France as a New Technology Power?

In June 2017 President of the French Republic Emmanuel Macron publicly announced his plan to turn France into a start-up nation. Macron is a great supporter of modern technology, often visiting startup events and convincing large technology companies to invest in France.

Macron's vision involves reforming lower corporate taxes, state support for innovation, cyber security, cloud computing and the development of big data products as well as improving the labor market to make it more flexible and responsive to work dynamics.

While experts’ response to his strategy is ambivalent, it appears that circumstances favor Macron’s politics. Despite different legislative constraints, a number of languages, low level of available capital, cultural differences and other disadvantages of European market poses in comparison to the American or Chinese market, France takes the advantage of Brexit as various international companies began to consider their move from England to France. Compared to 2016, in 2017 French companies doubled their investment and received as much investment as in 2017 in the first half of 2018.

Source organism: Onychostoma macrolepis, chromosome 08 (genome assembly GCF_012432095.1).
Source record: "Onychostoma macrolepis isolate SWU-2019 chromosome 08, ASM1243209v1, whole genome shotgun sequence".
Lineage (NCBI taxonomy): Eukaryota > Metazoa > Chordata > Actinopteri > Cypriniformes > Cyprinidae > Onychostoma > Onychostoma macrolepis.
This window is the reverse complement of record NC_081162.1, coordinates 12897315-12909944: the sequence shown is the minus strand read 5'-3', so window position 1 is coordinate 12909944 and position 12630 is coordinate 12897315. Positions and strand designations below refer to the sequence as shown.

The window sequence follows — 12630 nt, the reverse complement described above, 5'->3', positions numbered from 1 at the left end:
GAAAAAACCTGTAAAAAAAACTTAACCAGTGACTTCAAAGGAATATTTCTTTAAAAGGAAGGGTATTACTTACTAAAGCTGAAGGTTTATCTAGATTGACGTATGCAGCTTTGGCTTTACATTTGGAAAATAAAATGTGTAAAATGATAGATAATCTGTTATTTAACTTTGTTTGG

In less than a year after the announcement, the world's largest startup incubator Station F has been introduced in Paris in the former Paris station and it serves more than 1,000 startups.

Continuing in this fashion, Macron’s team expects 150 and 200 million euros in French technology firms by 2020 (whether startups or techno giants like Facebook), and Macron has committed to allocate 1.5 billion euros to A.I.

Despite these achievements, other countries are still more successful in startups than France. Sweden has several successful startups, Estonia continues its digital campaign while having the third largest concentration of startups in Europe.

And of course, Israel cannot be opposed as leading start-up nation in the world. Israel has thirty times more capital per capita than Europe, more startups per capita than any other country and invests 4.3% of GDP per year in R&D (compared to, for instance, France with its 2.2% of GDP invested in 2015).


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